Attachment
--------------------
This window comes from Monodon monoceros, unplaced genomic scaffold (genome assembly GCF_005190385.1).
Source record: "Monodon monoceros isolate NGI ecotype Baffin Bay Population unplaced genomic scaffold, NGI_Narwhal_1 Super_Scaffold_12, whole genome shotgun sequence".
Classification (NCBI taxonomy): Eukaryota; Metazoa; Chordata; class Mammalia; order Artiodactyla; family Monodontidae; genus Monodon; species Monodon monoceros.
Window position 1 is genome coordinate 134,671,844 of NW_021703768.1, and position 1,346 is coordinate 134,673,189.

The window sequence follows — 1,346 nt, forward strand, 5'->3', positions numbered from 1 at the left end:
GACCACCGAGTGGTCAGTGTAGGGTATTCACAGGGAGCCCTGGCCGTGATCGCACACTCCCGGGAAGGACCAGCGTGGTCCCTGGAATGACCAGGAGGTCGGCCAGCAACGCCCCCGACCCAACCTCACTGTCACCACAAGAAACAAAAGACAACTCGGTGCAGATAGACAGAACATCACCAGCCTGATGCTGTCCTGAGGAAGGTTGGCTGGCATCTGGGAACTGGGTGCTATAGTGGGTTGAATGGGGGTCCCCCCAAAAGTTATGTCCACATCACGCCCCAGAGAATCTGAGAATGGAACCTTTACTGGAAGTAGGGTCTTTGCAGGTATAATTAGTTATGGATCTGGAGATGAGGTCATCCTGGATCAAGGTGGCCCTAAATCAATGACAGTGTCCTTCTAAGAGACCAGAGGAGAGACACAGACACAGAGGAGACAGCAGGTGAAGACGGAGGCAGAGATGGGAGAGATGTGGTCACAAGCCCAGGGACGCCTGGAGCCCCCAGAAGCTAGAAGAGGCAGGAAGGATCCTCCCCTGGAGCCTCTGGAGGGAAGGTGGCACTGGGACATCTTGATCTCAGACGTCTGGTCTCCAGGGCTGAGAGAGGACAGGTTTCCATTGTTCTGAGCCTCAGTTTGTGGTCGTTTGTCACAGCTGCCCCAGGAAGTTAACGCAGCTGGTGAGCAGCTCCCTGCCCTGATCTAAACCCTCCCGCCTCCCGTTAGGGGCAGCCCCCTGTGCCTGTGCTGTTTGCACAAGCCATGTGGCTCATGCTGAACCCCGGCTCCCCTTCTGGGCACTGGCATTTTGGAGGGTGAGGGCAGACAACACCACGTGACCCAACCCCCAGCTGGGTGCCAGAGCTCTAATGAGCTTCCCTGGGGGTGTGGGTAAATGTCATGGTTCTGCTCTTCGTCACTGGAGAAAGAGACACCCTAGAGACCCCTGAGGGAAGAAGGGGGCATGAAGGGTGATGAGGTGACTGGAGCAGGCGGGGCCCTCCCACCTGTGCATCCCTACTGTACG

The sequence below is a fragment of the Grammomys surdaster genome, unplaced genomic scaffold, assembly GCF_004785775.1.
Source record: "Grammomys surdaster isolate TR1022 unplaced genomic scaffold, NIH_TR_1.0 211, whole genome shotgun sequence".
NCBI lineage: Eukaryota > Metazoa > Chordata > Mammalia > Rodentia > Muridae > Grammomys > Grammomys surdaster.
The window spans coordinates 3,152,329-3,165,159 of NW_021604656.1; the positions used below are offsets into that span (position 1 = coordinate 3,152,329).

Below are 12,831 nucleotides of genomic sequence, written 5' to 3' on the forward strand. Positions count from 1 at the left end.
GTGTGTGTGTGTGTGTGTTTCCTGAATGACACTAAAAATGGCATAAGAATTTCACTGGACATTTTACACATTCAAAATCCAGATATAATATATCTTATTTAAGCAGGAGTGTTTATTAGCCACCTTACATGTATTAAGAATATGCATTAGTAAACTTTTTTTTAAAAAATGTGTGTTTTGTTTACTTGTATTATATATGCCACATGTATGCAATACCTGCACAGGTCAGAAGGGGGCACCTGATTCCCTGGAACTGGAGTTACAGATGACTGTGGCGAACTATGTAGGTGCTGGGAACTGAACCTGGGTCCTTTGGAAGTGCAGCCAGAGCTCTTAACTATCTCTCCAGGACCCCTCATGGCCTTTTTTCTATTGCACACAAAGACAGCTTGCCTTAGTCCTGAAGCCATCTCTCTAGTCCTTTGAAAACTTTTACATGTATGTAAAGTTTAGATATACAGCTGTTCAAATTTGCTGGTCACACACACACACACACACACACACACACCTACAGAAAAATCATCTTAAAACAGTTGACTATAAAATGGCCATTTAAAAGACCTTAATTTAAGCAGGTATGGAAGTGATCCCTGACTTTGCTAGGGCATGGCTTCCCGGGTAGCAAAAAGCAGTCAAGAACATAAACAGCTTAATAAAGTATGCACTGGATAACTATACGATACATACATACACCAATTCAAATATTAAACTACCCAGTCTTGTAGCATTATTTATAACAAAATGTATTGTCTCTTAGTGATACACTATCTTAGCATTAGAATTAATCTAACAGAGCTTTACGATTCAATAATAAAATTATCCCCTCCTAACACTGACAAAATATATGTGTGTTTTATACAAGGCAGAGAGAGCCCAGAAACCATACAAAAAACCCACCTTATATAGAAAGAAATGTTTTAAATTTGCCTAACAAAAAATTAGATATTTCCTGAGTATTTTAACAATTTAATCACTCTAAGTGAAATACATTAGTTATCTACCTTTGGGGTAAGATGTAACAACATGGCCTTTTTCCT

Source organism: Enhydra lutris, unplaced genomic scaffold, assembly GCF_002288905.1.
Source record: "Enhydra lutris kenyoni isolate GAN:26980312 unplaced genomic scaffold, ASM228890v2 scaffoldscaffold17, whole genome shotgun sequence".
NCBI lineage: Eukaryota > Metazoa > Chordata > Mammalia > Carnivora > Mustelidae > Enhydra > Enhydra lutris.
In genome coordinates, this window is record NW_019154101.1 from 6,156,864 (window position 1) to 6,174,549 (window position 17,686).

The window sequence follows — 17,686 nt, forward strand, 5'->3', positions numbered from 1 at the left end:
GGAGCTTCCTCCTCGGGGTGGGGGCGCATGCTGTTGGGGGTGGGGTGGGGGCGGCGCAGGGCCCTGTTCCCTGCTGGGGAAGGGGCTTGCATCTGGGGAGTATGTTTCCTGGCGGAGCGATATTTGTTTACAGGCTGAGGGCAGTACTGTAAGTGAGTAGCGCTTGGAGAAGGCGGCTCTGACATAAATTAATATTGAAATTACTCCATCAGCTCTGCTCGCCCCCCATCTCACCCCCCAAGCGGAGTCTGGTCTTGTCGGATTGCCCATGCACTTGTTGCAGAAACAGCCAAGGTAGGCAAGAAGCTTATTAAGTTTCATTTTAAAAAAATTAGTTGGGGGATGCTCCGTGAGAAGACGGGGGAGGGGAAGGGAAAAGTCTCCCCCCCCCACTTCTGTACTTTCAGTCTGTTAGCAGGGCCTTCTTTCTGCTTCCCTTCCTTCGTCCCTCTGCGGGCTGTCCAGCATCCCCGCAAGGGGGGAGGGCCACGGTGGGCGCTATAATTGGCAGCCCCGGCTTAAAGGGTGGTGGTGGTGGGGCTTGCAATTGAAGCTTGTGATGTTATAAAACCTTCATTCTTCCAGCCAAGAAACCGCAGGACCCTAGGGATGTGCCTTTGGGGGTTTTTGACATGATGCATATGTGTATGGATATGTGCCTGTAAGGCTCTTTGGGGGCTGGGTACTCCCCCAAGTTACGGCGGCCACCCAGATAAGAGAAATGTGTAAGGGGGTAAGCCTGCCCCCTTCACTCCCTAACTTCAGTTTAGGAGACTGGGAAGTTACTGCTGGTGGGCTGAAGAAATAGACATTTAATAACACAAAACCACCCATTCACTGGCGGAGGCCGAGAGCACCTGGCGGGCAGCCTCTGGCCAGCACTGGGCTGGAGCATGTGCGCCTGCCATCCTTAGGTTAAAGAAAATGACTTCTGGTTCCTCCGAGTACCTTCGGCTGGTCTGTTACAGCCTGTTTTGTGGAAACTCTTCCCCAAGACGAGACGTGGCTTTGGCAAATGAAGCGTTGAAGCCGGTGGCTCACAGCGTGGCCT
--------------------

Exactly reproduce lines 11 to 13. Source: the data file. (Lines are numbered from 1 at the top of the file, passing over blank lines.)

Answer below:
Below are 12,831 nucleotides of genomic sequence, written 5' to 3' on the forward strand. Positions count from 1 at the left end.
GTGTGTGTGTGTGTGTGTTTCCTGAATGACACTAAAAATGGCATAAGAATTTCACTGGACATTTTACACATTCAAAATCCAGATATAATATATCTTATTTAAGCAGGAGTGTTTATTAGCCACCTTACATGTATTAAGAATATGCATTAGTAAACTTTTTTTTAAAAAATGTGTGTTTTGTTTACTTGTATTATATATGCCACATGTATGCAATACCTGCACAGGTCAGAAGGGGGCACCTGATTCCCTGGAACTGGAGTTACAGATGACTGTGGCGAACTATGTAGGTGCTGGGAACTGAACCTGGGTCCTTTGGAAGTGCAGCCAGAGCTCTTAACTATCTCTCCAGGACCCCTCATGGCCTTTTTTCTATTGCACACAAAGACAGCTTGCCTTAGTCCTGAAGCCATCTCTCTAGTCCTTTGAAAACTTTTACATGTATGTAAAGTTTAGATATACAGCTGTTCAAATTTGCTGGTCACACACACACACACACACACACACACACCTACAGAAAAATCATCTTAAAACAGTTGACTATAAAATGGCCATTTAAAAGACCTTAATTTAAGCAGGTATGGAAGTGATCCCTGACTTTGCTAGGGCATGGCTTCCCGGGTAGCAAAAAGCAGTCAAGAACATAAACAGCTTAATAAAGTATGCACTGGATAACTATACGATACATACATACACCAATTCAAATATTAAACTACCCAGTCTTGTAGCATTATTTATAACAAAATGTATTGTCTCTTAGTGATACACTATCTTAGCATTAGAATTAATCTAACAGAGCTTTACGATTCAATAATAAAATTATCCCCTCCTAACACTGACAAAATATATGTGTGTTTTATACAAGGCAGAGAGAGCCCAGAAACCATACAAAAAACCCACCTTATATAGAAAGAAATGTTTTAAATTTGCCTAACAAAAAATTAGATATTTCCTGAGTATTTTAACAATTTAATCACTCTAAGTGAAATACATTAGTTATCTACCTTTGGGGTAAGATGTAACAACATGGCCTTTTTCCT

Source organism: Enhydra lutris, unplaced genomic scaffold, assembly GCF_002288905.1.